Cooler temperatures mean that the City Hall Farmers Market is open once again and that more Houstonians will be heading out to enjoy the many other excellent farmers' markets across the city. Each week, we'll be spotlighting a produce pick from the Urban Harvest network of farmers' markets by showing you how to select it, what makes it special and what to do with it.
The gorgeous variegated corn you see above has an equally pretty name: Ruby Queen Corn. It's a rare variety of corn that's been hybridized over the years to produce its unusual color and natural sweetness, and is only available in Houston through the efforts of Animal Farm, a family-run certified organic farm in Cat Spring, about 15 minutes northwest of Sealy.
"No one is planting Ruby Queen on a commercial level, so the only place to find it as the [Eastside] market," says Urban Harvest market director Tyler Horne. "Their Ruby Queen is harvested early when it's a lighter red color in order to maximize its sweetness. If harvested later, it becomes almost purple in color and has a more intense corn flavor with less sweetness."
Animal Farm planted a quarter-acre of the Ruby Queen as an experiment and found that -- while lovely and delicious -- there were only one to two ears of corn harvestable per plant, resulting in very low yields. But, says Horne, "what Ruby Queen it lacks in production yields, it makes up for in the antioxidant 'anthocyanin' that gives the corn its dark red color that holds up to cooking."
Animal Farm will only have a very limited selection this week, so come early, he cautions.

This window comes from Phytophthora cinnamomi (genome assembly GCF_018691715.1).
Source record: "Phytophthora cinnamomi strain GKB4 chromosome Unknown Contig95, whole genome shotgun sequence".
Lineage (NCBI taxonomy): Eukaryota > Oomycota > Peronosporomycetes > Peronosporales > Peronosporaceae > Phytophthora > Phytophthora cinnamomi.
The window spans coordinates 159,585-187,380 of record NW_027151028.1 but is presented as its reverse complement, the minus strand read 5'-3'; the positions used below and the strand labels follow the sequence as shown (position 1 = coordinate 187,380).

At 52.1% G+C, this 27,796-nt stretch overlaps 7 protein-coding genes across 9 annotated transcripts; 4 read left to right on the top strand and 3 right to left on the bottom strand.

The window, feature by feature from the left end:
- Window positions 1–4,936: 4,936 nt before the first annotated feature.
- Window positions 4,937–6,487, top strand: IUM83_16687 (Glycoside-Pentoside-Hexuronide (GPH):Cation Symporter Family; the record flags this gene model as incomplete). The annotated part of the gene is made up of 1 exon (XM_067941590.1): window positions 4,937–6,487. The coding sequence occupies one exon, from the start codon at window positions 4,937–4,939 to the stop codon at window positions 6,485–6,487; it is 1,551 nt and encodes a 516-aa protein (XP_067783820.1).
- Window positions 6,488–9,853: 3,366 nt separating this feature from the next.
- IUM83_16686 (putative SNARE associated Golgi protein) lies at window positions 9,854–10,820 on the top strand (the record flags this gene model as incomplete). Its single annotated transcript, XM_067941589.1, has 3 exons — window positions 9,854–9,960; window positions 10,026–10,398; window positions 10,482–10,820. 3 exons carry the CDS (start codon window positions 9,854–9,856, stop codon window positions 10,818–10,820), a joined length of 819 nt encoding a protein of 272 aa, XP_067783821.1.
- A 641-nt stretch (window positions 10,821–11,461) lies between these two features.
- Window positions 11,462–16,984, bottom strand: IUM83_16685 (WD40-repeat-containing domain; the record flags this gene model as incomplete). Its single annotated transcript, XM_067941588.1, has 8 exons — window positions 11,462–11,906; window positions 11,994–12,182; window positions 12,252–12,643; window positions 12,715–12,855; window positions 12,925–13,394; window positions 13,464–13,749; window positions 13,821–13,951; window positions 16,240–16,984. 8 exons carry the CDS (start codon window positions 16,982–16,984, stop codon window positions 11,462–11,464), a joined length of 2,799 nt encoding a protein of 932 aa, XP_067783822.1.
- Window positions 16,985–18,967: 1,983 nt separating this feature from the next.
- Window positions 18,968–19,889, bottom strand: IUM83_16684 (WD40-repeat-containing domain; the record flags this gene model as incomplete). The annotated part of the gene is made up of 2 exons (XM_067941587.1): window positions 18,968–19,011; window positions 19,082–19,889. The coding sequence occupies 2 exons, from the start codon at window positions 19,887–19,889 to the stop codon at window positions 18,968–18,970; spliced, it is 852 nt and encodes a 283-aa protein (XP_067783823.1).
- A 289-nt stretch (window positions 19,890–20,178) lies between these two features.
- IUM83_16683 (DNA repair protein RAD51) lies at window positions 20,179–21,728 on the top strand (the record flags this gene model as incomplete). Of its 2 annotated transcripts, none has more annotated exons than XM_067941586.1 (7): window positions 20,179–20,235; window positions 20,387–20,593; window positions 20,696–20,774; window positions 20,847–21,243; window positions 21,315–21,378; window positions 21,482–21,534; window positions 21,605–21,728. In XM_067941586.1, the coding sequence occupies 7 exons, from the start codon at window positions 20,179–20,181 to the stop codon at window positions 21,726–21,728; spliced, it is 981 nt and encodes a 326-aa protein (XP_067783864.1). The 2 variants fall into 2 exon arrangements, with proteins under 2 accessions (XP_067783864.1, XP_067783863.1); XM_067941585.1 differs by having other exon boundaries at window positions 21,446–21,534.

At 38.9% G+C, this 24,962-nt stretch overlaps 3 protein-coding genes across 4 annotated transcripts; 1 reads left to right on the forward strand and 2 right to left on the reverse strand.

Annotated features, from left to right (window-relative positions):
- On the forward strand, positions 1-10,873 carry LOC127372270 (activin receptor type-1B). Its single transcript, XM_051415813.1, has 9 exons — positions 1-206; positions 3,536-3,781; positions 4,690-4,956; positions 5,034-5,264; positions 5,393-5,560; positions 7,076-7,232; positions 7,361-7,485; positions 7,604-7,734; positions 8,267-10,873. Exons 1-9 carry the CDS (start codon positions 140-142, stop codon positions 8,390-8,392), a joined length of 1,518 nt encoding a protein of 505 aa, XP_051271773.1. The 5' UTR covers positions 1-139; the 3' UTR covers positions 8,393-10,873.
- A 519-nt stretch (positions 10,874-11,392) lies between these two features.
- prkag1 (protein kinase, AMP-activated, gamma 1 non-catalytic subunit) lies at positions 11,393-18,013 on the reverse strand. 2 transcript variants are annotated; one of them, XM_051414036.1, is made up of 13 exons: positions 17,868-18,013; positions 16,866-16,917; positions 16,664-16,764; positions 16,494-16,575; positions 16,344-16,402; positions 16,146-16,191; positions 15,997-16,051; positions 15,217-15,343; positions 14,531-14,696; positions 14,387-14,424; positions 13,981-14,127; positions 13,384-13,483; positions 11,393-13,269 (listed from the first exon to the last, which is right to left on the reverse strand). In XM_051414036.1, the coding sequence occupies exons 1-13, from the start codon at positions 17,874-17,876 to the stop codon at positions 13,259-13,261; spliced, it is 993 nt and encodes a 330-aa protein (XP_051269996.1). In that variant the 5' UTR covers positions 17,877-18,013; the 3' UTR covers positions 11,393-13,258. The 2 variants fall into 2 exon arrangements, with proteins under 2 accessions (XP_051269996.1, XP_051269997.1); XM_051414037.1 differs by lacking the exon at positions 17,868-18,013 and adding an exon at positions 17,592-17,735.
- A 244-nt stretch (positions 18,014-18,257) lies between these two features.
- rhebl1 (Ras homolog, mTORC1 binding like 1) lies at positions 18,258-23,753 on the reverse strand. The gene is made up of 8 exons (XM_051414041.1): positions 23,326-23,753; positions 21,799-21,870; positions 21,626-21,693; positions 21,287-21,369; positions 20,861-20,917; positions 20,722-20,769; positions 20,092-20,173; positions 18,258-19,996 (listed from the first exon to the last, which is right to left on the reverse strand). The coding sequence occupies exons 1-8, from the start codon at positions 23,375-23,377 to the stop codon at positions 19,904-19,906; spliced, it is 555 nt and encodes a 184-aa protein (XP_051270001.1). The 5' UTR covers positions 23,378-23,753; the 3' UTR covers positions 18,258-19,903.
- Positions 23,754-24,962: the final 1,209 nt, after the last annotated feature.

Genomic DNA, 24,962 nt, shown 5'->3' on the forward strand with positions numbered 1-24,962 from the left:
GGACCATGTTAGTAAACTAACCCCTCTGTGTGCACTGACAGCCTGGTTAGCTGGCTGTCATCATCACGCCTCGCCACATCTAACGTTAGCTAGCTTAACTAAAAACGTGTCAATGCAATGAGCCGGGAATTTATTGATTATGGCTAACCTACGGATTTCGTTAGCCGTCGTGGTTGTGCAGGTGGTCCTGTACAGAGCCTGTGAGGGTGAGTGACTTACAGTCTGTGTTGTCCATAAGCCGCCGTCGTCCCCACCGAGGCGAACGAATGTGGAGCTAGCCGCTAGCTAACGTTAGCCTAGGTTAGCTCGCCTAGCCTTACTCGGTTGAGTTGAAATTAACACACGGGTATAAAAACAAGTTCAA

As for how to use the purple corn, you can treat it like any other ear -- but be careful not to overcook it, or you'll destroy the natural delicate sweetness. Horne offered this recipe from our mutual friend David Leftwich, a noted home cook whose creations often rival those found in four-star restaurants.
Ruby Queen Corn Salsa (served in this case with Golden Tilefish, often available at Revival Market)
With the sharp edge of your knife, shave the corn kernels off the cob into a bowl and reserve the cobs for future use. Peel and dice a watermelon radish. Cut stems of purslane into bite size pieces. Chiffonade a few leaves of amaranth. Pick and chop some Mexican oregano. Mix all of the vegetables in a bowl with the juice of one or two limes, a drizzle or two of good olive oil (I used Texas Hill Country olive oil, which is available at Urban Harvest's Eastside farmers market) and salt. Taste and adjust.
If you've been enjoying the fresh produce from Animal Farm, consider checking out their upcoming farm-to-table dinner on October 20. Starting with pizza and cocktails by the pool (yes, Animal Farm has a pool!), dinner will be served by chefs Chandler Rothbard (BRC Gastropub), German Mosquera (Roots Bistro) and Richard Kaplan (Brown Paper Chocolates), who will collaborate on a six-course tasting menu paired with beer and wine amidst the beautiful fall foliage. Tickets are $125 a person and -- speaking from personal experience -- a dinner at Animal Farm is a unique experience that you won't soon forget.
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